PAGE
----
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Discussion Starter · #1 ·
Picked up the Sears suburban 12. 1967, and it’s complete.
Tire Wheel Vehicle Automotive tire Motor vehicle

Wheel Tire Automotive tire Tread Vehicle

Shoe Tire Wheel Motor vehicle Automotive tire

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Motor vehicle Automotive tire Tire Bumper Wood

Automotive lighting Motor vehicle Automotive tire Gas Fender

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Material property Gas Fixture Machine Door

Wheel Tire Vehicle Car Automotive tire

I cleaned it with some simple green and it’s real nice. I also noticed it’s been repainted a lighter tone before me. You can see how it’s a lighter orange than the original.

I had to play with the carb a bit to get it to run right. However it’s currently running good. It’s wiring is a mess. The engine kill switch is the headlight switch. So I’ll have to play around with the wiring..

Soon I will tear a lot of it (not all) apart and sand and paint the whole tractor. Light coat of primer, 3 coats of paint, 2 coats of clear coat. I’ll have to figure it out how I’m going to paint it in the cold, but I should be able to figure it out.
(Yes I have the air cleaner assembly)

Let me know your thoughts! Thanks all!
 

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60' Wheel Horse,66' Wheel Horse, 70' Wheel Horse, 71' Wheel Horse, 71' Wizard
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Nice looking tractor !! Looks like it was taken good care of , Just my worthless opinion, but with it getting colder out now I'd use this time to look at the mechanical and electrical side of the tractor , ex. leaks , worn / loose parts , etc. Maybe sit down and make a list of things you see that may need replacing or take your time and fix anything that you can do easily without getting into any major tear down work. No need to jump into painting right now with it getting colder...... unless you have a nice warm shop , it'll warm up again...... besides.....she looks good in her worn work clothes.
 

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Discussion Starter · #5 ·
Nice looking tractor !! Looks like it was taken good care of , Just my worthless opinion, but with it getting colder out now I'd use this time to look at the mechanical and electrical side of the tractor , ex. leaks , worn / loose parts , etc. Maybe sit down and make a list of things you see that may need replacing or take your time and fix anything that you can do easily without getting into any major tear down work. No need to jump into painting right now with it getting colder...... unless you have a nice warm shop , it'll warm up again...... besides.....she looks good in her worn work clothes.
I’ve been thinking about it and I think your right. I feel bad ruining the already good paint to just put slightly better paint over it. I think I will keep it original for a while. And when it warms up, I’ll re do the paint :)
 

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I’ve been thinking about it and I think your right. I feel bad ruining the already good paint to just put slightly better paint over it. I think I will keep it original for a while. And when it warms up, I’ll re do the paint :)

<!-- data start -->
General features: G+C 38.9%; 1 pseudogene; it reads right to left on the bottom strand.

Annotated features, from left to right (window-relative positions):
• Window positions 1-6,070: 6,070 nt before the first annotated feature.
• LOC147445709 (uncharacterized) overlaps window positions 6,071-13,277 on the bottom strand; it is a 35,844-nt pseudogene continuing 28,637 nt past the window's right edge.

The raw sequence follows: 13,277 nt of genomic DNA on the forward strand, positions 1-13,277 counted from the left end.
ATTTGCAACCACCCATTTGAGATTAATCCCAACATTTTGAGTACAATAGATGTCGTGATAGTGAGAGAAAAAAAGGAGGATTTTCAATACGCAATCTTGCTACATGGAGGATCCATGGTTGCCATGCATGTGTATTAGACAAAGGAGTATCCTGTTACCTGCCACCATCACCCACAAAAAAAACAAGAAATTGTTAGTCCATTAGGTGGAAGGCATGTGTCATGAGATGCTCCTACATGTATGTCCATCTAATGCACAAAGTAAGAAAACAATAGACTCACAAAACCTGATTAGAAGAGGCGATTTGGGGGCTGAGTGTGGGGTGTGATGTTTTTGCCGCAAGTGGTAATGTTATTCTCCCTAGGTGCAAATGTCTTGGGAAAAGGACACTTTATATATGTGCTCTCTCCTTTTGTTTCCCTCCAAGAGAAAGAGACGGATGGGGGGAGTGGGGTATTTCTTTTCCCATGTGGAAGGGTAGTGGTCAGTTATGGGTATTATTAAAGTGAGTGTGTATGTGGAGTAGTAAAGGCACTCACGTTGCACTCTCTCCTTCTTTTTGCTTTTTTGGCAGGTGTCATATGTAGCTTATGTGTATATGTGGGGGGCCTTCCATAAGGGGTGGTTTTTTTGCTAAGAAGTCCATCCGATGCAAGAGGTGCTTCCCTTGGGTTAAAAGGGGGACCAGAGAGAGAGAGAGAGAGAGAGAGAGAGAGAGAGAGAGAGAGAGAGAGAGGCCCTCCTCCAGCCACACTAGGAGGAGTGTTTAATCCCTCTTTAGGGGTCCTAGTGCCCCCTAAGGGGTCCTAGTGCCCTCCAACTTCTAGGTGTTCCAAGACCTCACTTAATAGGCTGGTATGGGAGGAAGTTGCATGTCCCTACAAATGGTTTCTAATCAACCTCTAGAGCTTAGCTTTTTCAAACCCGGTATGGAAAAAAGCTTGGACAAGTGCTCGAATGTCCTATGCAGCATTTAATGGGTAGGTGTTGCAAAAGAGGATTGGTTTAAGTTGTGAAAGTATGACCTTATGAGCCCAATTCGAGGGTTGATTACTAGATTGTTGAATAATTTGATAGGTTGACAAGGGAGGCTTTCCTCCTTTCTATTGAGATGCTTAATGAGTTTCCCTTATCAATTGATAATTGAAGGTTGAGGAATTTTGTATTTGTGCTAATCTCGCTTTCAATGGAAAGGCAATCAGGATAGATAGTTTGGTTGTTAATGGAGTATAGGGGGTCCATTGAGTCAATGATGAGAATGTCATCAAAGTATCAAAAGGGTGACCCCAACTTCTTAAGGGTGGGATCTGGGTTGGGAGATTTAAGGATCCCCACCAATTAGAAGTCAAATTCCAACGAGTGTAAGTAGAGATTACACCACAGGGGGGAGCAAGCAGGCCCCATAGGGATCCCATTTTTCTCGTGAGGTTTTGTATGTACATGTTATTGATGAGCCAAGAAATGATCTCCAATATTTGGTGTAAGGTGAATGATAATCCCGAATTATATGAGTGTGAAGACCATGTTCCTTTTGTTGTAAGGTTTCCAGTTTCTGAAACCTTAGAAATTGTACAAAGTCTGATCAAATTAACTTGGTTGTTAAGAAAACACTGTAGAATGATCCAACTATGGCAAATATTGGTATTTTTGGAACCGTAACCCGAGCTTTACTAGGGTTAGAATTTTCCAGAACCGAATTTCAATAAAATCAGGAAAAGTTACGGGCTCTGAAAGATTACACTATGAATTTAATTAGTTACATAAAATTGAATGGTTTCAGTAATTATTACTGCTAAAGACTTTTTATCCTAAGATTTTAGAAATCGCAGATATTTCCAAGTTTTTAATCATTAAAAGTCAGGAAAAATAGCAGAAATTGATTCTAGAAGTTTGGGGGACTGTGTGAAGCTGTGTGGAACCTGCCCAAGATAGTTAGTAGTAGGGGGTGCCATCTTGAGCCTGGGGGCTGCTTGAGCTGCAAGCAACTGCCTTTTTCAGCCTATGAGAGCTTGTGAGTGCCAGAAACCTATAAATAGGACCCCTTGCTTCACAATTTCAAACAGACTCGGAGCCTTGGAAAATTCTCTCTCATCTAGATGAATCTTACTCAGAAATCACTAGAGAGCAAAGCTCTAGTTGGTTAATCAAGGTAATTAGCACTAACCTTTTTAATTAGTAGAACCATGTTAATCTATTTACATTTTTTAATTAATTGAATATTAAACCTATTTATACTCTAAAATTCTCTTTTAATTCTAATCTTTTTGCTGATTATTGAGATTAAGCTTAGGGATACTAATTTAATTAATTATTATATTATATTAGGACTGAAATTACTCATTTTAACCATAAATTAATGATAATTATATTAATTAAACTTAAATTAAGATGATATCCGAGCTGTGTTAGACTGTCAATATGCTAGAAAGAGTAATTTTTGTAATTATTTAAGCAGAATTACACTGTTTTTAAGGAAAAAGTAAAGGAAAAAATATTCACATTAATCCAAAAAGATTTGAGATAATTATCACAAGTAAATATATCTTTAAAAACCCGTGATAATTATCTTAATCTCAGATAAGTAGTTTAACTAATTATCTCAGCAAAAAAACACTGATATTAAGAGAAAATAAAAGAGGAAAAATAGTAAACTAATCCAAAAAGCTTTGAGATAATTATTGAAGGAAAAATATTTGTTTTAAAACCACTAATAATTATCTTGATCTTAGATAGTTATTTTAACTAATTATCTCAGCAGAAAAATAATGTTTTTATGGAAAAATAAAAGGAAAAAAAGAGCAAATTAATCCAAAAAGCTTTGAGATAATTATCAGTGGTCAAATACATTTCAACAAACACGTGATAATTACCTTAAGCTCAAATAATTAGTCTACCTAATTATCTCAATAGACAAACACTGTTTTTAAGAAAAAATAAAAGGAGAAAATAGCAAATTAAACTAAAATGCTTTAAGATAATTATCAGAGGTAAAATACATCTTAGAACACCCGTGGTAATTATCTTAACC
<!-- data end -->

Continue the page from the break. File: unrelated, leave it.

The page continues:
Got your eye on any attachments ? Yet ?
 

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Discussion Starter · #11 ·

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Separating the Kill switch from the Ignition switch is a very very very good idea on the old Tecumseh engines. All it takes is a bit of moisture or wear or even a bit of dirt inside of the switch to Kill the Solid State ignition coil on those old Tecumseh engines. Any current fed back through the Kill Wire will instantly kill those coils and they are very expensive to replace IF you can even find a good used one. Leave it hooked to the headlight switch or wire it to a toggle switch.

Most likely the previous owner had 1 go bad. Every running Tecumseh HH100-HH160 powered tractor that I own got the same treatment.

The later ones with the Stator/alternator type charging systems had a bigger problem with the coil burning up because the Stator wires are wired into the same plug that the Stator wires are in down near the starter. If the 3 prong connector got any moisture or corrosion in it, it would cook the coil, If the switch had any wear or moisture or dirt in it it would kill the ignition coil.

Keep the Kill wire FAR FAR Away from Any power source and the Solid State ignition coil will most likely last for many many years. They have a large Capacitor, 1 small 3 legged Rectifier, trigger coil, a couple of diodes and a coil inside of them. There was a video on youtube years ago of someone rebuilding one of them but I can't find it. It's very hard to rebuild them because they are inside of an Aluminum body that is filled with Epoxy resin.
 

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Discussion Starter · #19 ·
think rust oleum acrylic old caterpillar yellow will be a much better match than that orange. I don't know but it looks closer.
here the site I found it on color


View attachment 406013

Thanks for that. I actually am painting it original orange. I don’t like the lighter tone. Thanks nevertheless
 
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